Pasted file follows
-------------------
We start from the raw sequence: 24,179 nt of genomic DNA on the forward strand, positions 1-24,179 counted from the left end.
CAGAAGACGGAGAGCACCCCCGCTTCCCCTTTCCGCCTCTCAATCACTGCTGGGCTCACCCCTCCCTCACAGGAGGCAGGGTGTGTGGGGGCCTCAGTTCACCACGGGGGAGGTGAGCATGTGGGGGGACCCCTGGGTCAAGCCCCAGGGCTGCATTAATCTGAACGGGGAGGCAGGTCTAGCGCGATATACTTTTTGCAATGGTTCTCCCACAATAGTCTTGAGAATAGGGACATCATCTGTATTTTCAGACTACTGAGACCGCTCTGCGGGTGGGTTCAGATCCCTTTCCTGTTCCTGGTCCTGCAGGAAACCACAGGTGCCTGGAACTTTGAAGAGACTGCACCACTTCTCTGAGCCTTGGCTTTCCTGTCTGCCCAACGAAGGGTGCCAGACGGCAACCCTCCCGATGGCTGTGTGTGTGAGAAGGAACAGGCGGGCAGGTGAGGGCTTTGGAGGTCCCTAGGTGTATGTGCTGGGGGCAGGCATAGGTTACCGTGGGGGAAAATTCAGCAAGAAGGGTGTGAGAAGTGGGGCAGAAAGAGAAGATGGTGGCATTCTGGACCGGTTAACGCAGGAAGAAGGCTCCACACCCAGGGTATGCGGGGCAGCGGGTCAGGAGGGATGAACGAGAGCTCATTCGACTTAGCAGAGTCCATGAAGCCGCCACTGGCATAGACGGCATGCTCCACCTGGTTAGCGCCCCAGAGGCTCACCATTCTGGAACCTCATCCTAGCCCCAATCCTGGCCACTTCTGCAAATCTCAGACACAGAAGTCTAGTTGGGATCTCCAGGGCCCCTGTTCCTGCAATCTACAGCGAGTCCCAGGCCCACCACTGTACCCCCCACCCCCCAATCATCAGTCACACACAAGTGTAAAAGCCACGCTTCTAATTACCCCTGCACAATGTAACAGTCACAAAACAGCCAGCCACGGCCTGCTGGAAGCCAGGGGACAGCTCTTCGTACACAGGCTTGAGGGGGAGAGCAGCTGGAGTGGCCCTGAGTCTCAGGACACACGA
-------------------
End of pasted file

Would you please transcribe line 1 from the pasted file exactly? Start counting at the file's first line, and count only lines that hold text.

We start from the raw sequence: 24,179 nt of genomic DNA on the forward strand, positions 1-24,179 counted from the left end.